Updated: Mar 17
As outdoorsmen and women, we know how refreshing it can be to spend the weekend in the middle of nowhere. The smell of campfire clinging to your clothes, the sound of silence enrichened by the background notes of birds and breeze, and an escape from the constant stimulation of cell phones and computers are all things that refuel the mind.
As peaceful as the weekend may be, you eventually must load everything into the cramped car and head home. Or do you?
Motorcycle camping is something that I have absolutely fallen in love with over the past few years. Motorcycles have always been a part of my life along with the outdoors, but until recently they remained somewhat separate. After reading about dual sport camping and watching hours of adventure bike videos it became apparent that combined it could improve the experience of both!
For instance, why drive your car through a beautiful national forest on the way to a remote camping location when you can get into the breeze and glide through the landscape and roll through steep curves with the open-air experience of a motorcycle? Similarly, why would you ride a motorcycle down a flat road from town to town barhopping when you could be roaming into the wilderness to camp for the weekend? Millions of people have begun to agree with this rhetoric, and adventure motorcycling is growing at an extremely rapid pace. As a matter of fact, the market has grown so much that Harley Davidson has just released their own contribution to the adventure touring market, with the Pan America.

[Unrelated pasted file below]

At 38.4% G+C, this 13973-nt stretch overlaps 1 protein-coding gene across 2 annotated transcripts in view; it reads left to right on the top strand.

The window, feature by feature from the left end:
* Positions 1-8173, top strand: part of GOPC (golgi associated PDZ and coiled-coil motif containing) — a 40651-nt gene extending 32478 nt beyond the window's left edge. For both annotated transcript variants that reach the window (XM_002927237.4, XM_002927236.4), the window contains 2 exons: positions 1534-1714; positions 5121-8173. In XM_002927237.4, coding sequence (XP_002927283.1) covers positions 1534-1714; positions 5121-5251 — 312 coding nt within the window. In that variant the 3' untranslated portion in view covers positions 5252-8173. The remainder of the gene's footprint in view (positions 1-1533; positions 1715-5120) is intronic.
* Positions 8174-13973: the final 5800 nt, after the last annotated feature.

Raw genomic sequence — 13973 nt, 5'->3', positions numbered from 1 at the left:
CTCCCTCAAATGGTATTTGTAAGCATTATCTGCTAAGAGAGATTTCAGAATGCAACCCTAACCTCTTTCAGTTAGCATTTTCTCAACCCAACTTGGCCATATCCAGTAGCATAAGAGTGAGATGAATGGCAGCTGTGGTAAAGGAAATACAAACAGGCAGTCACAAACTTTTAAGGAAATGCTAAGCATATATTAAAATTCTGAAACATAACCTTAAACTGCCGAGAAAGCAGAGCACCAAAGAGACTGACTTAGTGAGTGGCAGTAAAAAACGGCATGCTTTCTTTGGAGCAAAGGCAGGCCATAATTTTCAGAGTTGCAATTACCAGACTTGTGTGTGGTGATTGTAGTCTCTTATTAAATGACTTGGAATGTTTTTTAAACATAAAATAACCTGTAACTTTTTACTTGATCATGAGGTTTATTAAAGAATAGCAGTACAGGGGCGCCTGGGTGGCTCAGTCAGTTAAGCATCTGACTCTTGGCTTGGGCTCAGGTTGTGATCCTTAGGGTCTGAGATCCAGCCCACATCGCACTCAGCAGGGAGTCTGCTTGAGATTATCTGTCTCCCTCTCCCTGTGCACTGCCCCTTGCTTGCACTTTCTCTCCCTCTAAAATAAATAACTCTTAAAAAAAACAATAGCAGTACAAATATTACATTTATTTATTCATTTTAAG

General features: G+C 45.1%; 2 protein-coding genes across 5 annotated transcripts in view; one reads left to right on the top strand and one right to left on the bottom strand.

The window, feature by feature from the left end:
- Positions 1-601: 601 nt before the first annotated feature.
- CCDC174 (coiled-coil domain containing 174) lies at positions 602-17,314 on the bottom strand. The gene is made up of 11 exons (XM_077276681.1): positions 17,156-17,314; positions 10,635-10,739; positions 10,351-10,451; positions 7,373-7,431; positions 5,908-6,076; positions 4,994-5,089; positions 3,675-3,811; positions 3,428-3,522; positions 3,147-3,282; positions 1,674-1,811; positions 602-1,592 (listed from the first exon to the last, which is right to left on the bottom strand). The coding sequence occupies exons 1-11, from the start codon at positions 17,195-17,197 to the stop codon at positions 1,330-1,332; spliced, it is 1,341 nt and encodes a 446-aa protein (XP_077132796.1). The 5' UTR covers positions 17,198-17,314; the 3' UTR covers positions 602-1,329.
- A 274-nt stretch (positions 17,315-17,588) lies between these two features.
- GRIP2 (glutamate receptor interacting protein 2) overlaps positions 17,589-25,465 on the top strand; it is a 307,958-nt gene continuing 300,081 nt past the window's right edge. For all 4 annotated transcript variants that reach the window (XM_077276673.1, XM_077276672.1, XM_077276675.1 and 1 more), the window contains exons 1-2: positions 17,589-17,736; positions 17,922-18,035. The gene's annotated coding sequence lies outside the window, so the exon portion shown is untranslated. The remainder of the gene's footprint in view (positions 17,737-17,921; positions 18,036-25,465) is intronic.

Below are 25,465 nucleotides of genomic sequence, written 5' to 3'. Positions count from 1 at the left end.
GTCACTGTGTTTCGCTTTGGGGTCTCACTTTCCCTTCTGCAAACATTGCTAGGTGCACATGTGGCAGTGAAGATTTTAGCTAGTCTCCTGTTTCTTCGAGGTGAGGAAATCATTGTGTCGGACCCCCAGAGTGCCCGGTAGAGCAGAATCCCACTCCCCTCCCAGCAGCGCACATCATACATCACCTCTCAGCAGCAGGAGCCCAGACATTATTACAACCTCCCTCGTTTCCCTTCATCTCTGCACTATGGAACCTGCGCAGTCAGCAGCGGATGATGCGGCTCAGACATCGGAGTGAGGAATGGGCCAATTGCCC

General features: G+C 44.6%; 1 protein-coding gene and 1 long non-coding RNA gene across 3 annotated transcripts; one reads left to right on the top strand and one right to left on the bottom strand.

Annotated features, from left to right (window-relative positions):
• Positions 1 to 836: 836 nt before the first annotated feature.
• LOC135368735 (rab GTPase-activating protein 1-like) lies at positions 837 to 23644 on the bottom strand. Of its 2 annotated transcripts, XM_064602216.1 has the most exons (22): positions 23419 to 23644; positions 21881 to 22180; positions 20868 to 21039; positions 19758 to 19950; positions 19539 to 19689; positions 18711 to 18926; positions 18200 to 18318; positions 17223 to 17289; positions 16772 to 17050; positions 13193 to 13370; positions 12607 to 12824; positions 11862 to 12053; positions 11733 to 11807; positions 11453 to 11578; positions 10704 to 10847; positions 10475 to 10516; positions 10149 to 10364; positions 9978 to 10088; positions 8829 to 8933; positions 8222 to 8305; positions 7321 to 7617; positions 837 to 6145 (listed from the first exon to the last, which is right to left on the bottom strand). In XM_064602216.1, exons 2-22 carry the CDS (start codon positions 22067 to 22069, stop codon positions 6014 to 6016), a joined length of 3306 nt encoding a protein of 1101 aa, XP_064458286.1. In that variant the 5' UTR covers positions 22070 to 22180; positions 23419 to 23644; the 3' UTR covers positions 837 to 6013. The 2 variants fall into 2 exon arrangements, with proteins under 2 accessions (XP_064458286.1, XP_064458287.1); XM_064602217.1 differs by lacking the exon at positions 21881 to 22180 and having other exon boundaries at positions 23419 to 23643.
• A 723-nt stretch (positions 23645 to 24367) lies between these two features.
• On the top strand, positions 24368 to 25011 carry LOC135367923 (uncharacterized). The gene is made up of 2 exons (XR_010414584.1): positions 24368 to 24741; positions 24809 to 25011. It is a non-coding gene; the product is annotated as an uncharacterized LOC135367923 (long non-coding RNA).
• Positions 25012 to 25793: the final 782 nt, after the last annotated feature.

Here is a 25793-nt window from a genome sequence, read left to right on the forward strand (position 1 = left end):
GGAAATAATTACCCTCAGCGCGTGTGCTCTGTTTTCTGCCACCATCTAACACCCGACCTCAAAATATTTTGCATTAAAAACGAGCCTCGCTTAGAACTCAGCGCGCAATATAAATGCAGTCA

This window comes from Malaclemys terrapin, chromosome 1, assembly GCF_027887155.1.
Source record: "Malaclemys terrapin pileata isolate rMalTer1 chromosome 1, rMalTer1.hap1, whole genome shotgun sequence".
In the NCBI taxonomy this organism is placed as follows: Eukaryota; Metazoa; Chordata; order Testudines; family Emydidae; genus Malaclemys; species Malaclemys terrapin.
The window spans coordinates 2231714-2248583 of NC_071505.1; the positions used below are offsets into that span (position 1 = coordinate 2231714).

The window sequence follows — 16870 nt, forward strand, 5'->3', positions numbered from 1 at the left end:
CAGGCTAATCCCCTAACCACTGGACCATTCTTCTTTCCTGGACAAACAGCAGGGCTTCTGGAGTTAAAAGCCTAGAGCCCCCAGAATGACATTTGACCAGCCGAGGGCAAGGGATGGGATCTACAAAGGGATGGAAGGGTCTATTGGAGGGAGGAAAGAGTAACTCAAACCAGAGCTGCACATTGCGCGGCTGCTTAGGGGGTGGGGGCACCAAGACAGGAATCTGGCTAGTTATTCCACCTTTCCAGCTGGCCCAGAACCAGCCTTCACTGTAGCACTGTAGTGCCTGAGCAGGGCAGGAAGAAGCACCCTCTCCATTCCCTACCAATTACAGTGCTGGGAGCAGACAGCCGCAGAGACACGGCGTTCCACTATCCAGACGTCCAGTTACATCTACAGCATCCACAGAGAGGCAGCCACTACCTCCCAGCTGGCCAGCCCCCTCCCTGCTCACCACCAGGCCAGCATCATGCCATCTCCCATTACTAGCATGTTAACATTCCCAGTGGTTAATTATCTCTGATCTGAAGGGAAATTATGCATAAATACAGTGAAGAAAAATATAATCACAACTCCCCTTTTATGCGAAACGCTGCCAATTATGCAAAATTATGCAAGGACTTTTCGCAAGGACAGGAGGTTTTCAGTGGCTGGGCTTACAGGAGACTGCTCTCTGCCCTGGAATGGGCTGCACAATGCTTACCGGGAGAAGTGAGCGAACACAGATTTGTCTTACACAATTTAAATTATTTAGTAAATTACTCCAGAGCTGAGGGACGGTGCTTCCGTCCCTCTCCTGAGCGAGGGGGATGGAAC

Ultimately, the type of motorcycle does not matter. While there is a large market for the branded "adventure bike", which sports tall suspension, luggage, dual sport tires and favorable dimensions for off road riding, it simply doesn't mean that you need to go purchase a $30,000 2021 BMW GS Adventure. All motorcycles offer the experience of wide-open travel. Motorcycles were used off road and for travel before many automobiles in this country and continue to be the main mode of transportation in many countries, still today. I have camped from street legal dirt bikes to fully dressed Harleys and each trip has been a pleasure. At the end of the day, in the mind of a motorcyclist, two wheels of any kind and a scenic road beats a road trip in the Dodge Caravan any day.
Of course, not all situations make sense for this type of travel. Obviously, you need the ability and licensure to ride a motorcycle, and a family of four rarely fits on a bike comfortably. However, you should never say never.
If your situation simply doesn't allow for this type of camping or your spouse won't sign up for two bikes or a sidecar in the garage, then I understand that this article has most likely already lost you. For the rest of you, here are a few tips to ensure you enjoy your moto camping trip and how to best prepare.